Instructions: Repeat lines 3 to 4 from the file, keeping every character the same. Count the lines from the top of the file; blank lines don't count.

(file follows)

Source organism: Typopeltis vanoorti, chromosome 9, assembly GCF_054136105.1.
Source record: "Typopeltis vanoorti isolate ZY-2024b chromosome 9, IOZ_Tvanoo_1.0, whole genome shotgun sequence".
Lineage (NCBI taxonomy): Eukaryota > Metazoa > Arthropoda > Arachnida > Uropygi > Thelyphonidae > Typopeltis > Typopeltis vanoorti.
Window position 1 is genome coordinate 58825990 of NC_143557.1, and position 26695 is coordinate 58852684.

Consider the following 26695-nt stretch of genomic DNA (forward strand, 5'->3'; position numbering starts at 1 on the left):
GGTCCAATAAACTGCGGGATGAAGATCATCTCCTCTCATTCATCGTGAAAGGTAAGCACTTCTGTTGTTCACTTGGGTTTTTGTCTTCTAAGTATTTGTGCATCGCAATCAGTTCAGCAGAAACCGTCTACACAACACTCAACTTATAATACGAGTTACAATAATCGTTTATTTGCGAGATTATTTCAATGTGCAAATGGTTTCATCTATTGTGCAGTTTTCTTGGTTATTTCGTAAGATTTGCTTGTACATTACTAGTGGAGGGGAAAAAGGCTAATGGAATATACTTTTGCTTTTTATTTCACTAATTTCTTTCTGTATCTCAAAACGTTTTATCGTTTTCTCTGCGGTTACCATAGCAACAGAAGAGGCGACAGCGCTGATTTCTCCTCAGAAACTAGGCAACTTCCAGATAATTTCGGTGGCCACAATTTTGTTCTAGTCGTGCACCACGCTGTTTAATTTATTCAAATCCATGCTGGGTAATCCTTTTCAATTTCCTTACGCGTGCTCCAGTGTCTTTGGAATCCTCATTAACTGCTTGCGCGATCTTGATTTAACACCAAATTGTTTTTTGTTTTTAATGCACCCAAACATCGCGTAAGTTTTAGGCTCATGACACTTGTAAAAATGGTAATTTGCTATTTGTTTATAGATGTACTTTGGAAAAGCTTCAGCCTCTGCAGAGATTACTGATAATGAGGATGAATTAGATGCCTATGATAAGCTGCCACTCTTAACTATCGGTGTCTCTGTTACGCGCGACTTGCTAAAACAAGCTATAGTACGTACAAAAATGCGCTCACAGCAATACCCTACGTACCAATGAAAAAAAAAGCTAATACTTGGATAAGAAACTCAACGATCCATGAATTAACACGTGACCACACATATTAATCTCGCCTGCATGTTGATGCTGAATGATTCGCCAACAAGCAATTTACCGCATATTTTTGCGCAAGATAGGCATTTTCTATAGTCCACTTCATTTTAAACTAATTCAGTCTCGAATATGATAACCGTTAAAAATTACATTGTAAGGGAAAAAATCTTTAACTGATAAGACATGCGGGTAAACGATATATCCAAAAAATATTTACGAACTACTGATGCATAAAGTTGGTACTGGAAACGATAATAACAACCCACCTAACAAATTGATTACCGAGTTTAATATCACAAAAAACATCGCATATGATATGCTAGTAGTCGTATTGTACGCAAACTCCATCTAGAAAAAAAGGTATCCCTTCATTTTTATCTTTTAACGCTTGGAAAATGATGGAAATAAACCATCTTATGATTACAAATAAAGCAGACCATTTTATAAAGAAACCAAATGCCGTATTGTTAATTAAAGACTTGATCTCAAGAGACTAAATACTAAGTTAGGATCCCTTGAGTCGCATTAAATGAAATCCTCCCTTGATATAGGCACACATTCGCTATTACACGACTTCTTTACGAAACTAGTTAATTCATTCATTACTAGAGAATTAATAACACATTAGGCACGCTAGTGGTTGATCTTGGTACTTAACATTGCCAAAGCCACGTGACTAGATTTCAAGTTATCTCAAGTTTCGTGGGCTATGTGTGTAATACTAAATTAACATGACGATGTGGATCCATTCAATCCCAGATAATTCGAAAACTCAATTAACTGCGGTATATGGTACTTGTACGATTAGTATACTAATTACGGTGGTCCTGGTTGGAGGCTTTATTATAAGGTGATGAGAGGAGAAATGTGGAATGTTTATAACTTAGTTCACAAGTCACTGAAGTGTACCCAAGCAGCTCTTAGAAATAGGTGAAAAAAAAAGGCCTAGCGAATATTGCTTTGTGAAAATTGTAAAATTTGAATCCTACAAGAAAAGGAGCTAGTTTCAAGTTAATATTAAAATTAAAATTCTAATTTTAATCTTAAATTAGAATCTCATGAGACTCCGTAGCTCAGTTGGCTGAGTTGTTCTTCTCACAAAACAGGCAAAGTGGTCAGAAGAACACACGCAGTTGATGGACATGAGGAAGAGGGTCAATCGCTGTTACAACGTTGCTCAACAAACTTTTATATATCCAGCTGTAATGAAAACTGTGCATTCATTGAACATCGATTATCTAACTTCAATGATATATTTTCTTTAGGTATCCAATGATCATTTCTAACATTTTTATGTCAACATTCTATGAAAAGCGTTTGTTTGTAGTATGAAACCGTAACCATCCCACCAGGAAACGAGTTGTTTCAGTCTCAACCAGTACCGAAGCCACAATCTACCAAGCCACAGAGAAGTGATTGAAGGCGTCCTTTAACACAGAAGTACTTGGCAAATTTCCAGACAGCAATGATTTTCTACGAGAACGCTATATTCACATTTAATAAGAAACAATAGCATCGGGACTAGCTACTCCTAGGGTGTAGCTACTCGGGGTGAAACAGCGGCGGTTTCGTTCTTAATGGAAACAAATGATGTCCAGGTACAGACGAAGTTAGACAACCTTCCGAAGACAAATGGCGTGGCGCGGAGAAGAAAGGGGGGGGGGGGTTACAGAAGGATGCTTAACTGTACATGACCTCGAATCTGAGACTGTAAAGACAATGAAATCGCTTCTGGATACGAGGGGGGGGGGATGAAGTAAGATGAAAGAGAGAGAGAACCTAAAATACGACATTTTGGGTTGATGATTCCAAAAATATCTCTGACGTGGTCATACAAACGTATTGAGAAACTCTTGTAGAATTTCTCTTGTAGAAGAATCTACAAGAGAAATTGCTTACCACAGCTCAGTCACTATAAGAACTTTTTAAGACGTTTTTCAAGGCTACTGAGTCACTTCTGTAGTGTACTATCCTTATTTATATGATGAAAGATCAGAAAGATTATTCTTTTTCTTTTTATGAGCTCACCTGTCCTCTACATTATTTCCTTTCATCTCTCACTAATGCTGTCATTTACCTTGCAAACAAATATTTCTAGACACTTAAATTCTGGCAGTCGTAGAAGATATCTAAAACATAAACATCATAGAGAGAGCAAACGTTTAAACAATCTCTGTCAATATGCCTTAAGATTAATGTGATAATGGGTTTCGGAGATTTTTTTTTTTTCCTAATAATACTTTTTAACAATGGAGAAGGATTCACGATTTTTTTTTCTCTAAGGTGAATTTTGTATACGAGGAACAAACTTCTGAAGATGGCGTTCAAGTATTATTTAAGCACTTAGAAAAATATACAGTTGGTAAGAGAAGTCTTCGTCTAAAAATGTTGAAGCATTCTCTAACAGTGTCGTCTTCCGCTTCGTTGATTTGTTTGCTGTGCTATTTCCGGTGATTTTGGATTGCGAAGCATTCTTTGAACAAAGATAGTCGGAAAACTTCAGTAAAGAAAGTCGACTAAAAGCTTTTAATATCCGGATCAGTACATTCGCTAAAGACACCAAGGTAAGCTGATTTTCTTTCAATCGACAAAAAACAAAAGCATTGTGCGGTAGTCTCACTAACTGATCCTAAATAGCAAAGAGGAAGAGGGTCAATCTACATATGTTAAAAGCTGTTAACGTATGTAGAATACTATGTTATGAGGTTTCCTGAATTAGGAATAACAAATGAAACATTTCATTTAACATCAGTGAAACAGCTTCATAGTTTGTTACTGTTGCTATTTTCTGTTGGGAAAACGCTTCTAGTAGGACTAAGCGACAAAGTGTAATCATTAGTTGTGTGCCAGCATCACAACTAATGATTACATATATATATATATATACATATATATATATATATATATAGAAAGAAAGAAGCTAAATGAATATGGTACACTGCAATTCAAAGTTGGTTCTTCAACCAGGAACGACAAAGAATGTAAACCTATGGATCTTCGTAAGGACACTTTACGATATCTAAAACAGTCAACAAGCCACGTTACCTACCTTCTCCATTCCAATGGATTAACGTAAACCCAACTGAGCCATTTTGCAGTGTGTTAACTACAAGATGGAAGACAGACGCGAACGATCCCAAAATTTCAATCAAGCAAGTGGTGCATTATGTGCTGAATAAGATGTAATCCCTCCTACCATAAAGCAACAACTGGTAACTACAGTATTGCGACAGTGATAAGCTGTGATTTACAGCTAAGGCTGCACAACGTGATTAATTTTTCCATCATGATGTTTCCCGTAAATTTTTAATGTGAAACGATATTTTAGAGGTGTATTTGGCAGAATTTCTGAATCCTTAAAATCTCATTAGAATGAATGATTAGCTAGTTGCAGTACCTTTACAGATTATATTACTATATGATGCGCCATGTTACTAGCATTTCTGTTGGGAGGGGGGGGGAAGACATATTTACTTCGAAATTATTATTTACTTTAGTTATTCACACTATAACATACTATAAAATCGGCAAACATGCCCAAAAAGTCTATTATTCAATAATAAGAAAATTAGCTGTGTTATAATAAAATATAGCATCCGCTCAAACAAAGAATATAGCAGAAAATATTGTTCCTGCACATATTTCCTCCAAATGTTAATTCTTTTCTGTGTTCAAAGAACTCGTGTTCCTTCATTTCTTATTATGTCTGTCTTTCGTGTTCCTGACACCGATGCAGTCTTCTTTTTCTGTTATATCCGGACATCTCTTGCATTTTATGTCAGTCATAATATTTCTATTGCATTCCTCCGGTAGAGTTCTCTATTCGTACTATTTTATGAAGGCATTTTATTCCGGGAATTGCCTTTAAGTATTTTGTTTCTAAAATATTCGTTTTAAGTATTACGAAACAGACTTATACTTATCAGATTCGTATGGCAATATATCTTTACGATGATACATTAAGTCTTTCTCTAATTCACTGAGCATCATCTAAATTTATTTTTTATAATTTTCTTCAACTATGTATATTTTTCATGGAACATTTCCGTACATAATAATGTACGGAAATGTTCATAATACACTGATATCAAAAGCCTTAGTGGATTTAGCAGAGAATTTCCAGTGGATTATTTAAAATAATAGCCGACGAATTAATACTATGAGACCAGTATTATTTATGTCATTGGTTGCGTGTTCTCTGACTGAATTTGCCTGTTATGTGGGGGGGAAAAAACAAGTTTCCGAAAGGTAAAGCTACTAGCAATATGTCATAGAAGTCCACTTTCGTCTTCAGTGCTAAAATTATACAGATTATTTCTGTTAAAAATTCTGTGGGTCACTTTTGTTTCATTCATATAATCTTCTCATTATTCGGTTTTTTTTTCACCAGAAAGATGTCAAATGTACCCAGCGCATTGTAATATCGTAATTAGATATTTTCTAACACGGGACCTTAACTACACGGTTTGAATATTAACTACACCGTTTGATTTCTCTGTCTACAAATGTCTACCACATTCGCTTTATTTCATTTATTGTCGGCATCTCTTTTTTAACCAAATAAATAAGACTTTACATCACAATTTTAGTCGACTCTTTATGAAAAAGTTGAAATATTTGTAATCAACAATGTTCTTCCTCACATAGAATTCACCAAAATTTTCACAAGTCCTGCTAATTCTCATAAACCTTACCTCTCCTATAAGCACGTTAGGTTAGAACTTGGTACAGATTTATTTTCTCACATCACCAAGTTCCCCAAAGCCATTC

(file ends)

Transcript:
Lineage (NCBI taxonomy): Eukaryota > Metazoa > Arthropoda > Arachnida > Uropygi > Thelyphonidae > Typopeltis > Typopeltis vanoorti.
Window position 1 is genome coordinate 58825990 of NC_143557.1, and position 26695 is coordinate 58852684.